Shares in Whitbread (LSE: WTB) have performed poorly during the course of the last year, being down by 17%. This is at least partly due to concerns surrounding the long-term future of the UK economy, with the introduction of the living wage likely to have a detrimental impact on Whitbread’s sales, and interest rate rises having the potential to dampen consumer confidence.
However, the owner of Costa Coffee and Premier Inn seems to be in a strong position to deliver upbeat earnings growth. It has a relatively loyal customer base and this provides it with a competitive advantage over rivals. Furthermore, with Whitbread due to increase its bottom line by 10% in the next financial year it remains a top-notch growth play that could benefit from improved investor sentiment.
And with it trading on a price-to-earnings growth (PEG) ratio of only 1.6, there seems to be considerable scope for an upward rerating over the medium-to-long term.
Is Sky the limit?
Similarly, shares in Sky (LSE: SKY) have fallen by 10% in the last year. This is despite the company reporting strong growth in customer numbers and releasing generally positive news flow during the period. However, with the pay-TV and wider quad-play market becoming increasingly competitive, investors could be worried that Sky will see sales and margins come under a degree of pressure.
Certainly, Sky remains a high-quality business but with its bottom line forecast to fall by 6% next year, its shares could be hurt by relatively weak investor sentiment. Looking further ahead, the expansion of Sky’s services to include mobile could act as a positive catalyst on the company’s shares and there are likely to be major cross-selling opportunities.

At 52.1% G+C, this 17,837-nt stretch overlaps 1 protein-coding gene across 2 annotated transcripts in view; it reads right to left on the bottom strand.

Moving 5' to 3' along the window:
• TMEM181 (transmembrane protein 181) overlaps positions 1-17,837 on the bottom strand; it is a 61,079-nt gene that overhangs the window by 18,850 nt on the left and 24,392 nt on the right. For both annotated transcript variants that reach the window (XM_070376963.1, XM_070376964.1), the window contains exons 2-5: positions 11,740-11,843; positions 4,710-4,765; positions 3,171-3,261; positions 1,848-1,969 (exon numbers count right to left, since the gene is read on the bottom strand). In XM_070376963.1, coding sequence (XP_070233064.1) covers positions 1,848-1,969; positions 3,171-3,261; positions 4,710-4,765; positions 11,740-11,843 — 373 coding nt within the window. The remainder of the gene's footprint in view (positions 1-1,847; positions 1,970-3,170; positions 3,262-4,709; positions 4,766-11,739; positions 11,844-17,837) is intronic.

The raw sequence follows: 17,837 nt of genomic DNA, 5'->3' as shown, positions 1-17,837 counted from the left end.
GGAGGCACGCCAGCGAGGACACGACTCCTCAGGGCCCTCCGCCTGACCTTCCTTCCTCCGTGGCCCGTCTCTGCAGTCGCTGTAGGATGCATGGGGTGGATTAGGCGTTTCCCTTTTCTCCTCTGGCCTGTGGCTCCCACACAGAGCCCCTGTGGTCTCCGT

With Sky trading on a price-to-earnings (P/E) ratio of 15.6, it seems to be fairly priced at the present time. And with it yielding 3.5% despite paying out just 55% of profit as a dividend, it could prove to be a strong income play. Therefore, for long-term investors it appears to be a sound buy, although its share price performance could be rather lacklustre in the short run.
Call to ARM
Meanwhile, ARM (LSE: ARM) has underperformed the FTSE 100 since the turn of the year. Its shares have fallen by 7% while the FTSE 100 is flat. A key reason for this could be concerns surrounding smartphone sales in China. With the world’s second-largest economy experiencing a slowdown in its growth rate, there are fears that smartphone sales could come under pressure. However, with ARM investing in other market segments such as the Internet of Things, its long-term future remains relatively robust.
Furthermore, ARM could gradually become a strong income stock. It’s forecast to increase dividends per share by 40% over the next two years and while it still yields just 1.1%, further growth of that nature could push its yield higher over the coming years and this may help to boost investor sentiment.
Peter Stephens owns shares of ARM Holdings. The Motley Fool UK has recommended ARM Holdings and Sky. We Fools don't all hold the same opinions, but we all believe that considering a diverse range of insights makes us better investors.